The DAN Medical Services team addresses a wide range of questions from members and non-members every day relating to diving health and safety. Over the past weeks, these questions have included intracranial hypertension, Bell’s palsy, the impact of taking supplements, pinched nerves and so much more! Here is a sample.
DAN, can you tell me ….
Hi DAN, I have had a pinched nerve for a few days that is bothering my right thigh. I gave it a couple of days, but there is no real improvement. Last night we had some friends over and one mentioned it might be because of my wetsuit. Normally I dive in tropical water, but currently in cooler water, so I purchased a waterproof 5mm long wetsuit about 2 weeks ago. Do you think my pinched nerve has something to do with the wetsuit because it’s tight — a good fit rather than too small?
DAN Answer: The pain in your thigh in unlikely to be related to a snug-fitting wetsuit. This type of pain you describe, a pinched nerve feeling originates from deeper within the tissue. The pressure from a too-tight wetsuit is superficial. It is more likely related to lifting and maneuvering of heavy scuba gear or an injury.
Hi DAN, I have Bell’s palsy, partial paralysis on the right side of my face probably caused by an ear or throat infection. The infection is gone but the paralysis is still there. I am a commercial diver and was wondering if can I dive with this condition or if diving will make it worse?
DAN Answer: Bell’s palsy, as you are aware, causes unilateral facial weakness and pain. Although often transient, it can also be permanent. There are some risks to consider. Since pain and paralysis can also be symptoms of DCS, it can make the diagnosis and treatment of DCS more difficult. If your ability to blink on that side is decreased, you can develop corneal ulceration, which can be worsened by exposure to seawater and the extreme environment encountered in diving (wind, salty air, etc.). A common treatment for this condition is a drug called acyclovir (antiviral). It’s important to consider that this drug can lower the seizure threshold. With facial paralysis, there can be difficulty with firmly retaining a regulator in the mouth. This would be less of a risk for you with the helmet, but perhaps there are occasions when you use a regulator with a mouthpiece. It would be best to wait until you have completed all treatment, have had a recovery period, and have been cleared to dive by a doctor with dive-medicine experience.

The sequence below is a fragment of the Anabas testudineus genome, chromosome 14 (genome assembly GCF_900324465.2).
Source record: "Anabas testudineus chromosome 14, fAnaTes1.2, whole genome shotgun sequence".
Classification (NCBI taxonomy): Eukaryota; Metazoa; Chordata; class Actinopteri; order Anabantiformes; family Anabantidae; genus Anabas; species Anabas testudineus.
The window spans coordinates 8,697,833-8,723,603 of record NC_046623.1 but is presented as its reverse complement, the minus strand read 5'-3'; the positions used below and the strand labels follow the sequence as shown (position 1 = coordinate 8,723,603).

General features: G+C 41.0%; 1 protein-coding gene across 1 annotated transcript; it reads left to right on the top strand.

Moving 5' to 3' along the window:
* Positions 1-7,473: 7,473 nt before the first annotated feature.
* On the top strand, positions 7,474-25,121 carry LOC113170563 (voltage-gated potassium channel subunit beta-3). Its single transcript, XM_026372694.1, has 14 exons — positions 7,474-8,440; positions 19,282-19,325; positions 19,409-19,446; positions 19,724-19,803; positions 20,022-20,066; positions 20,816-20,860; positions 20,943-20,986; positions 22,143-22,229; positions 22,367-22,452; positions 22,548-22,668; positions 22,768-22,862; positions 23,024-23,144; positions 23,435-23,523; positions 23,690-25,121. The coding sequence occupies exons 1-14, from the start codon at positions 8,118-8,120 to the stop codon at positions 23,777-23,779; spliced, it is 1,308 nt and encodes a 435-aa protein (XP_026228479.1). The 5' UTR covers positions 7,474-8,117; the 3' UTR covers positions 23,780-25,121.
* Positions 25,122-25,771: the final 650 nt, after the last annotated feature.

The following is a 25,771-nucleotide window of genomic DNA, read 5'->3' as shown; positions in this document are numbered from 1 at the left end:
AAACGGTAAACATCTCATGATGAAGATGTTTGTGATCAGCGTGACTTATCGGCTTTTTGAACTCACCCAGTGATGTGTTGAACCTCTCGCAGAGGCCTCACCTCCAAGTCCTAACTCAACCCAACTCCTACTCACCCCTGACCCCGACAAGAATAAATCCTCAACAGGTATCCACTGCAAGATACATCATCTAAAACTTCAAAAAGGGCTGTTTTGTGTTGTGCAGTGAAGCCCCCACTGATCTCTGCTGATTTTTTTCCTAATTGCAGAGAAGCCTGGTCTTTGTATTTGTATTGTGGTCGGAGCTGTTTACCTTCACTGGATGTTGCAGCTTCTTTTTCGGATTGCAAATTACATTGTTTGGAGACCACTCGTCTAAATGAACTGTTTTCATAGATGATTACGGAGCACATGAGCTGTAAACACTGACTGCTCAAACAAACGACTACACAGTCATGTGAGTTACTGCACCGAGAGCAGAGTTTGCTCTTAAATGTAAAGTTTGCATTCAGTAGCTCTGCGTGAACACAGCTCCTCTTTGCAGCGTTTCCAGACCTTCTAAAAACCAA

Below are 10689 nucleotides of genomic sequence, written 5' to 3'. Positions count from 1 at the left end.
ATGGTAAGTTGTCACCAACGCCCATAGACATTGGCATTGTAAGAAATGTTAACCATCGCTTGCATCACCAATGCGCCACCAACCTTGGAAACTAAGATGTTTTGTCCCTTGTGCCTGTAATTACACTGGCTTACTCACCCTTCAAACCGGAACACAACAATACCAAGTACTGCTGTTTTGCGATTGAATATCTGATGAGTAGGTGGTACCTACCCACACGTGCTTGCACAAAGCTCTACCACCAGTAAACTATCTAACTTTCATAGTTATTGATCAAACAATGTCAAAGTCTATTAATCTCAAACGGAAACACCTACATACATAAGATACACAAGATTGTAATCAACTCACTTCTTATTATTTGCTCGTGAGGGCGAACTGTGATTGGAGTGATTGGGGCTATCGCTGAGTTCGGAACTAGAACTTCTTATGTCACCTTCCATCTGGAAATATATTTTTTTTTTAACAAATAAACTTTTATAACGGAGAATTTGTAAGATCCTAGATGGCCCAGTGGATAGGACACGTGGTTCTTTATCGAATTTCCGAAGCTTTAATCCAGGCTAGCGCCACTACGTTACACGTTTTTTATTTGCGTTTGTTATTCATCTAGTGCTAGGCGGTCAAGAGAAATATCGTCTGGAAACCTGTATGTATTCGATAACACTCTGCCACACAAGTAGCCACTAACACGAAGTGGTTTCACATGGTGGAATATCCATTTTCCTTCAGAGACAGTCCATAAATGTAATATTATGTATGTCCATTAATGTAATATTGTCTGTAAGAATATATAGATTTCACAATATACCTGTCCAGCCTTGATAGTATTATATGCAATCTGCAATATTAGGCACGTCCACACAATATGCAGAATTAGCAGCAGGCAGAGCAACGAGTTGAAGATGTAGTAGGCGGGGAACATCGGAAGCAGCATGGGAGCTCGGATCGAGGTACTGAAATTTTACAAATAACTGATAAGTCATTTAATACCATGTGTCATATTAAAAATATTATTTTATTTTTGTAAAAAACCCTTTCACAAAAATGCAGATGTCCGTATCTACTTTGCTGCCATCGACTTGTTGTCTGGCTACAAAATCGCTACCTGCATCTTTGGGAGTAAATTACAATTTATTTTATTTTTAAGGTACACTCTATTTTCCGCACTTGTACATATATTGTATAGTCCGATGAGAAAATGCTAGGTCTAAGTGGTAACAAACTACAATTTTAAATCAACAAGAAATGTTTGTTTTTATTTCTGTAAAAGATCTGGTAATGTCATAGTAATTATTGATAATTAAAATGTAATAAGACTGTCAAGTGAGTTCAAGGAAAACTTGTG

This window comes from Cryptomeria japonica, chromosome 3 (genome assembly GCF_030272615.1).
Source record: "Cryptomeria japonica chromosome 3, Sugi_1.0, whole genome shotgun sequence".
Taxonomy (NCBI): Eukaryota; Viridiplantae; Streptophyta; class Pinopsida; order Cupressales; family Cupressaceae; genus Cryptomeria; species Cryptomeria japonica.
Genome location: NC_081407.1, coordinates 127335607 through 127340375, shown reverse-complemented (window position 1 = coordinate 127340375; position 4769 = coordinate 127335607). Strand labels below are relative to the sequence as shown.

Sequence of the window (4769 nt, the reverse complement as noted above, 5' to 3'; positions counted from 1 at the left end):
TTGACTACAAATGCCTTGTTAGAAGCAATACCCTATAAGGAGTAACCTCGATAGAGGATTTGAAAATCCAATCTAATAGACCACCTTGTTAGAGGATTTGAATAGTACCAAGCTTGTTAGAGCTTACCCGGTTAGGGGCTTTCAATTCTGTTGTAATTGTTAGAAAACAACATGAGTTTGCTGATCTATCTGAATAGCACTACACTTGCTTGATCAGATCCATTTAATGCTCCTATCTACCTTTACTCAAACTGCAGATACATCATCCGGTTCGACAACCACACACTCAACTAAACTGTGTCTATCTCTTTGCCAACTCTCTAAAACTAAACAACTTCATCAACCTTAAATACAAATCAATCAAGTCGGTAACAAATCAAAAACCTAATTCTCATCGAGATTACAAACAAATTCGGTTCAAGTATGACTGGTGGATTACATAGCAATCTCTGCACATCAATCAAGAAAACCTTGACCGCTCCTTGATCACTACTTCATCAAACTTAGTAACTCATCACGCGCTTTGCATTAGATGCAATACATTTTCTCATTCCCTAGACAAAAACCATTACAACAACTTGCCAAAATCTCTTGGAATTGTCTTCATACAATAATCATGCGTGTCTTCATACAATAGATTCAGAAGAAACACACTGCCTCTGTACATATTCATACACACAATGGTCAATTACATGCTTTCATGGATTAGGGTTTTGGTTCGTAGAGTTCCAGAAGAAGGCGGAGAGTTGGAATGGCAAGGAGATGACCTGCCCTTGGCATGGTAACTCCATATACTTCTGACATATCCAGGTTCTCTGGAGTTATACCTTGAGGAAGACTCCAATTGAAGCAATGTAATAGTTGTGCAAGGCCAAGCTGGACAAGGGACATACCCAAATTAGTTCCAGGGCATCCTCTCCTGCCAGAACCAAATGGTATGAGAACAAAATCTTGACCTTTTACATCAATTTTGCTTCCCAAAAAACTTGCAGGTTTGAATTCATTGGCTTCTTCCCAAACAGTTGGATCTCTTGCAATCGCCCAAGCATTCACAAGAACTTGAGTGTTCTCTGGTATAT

Hi DAN, I’ve recently started a strength training program, and I am taking supplements to optimise my regimen. Are there any implications for diving regarding these supplements: Beetroot supplement 500 mg, Creatine 5gm, Beta alanine 4gm, Methylsulfonylmethane MSM 3gm, whey protein or fish oil?
DAN Answer: Supplements should not be an issue with diving. With that said, there are no research studies on the effects of supplements in the hyperbaric environment. Given that you are overall healthy and engage in regular exercise, the larger question is the potential side effects of the supplements.
The general recommendation is to be on any new medication or supplement for at least thirty (30) days to rule out any potential negative side effects or adverse reactions. Do discuss your desire to dive while taking these supplements with your health care provider.
Do you have a diving-related medical question? If so, send your question to DAN’s Medical Services team: https://www.diversalertnetwork.org/?a=medicemail.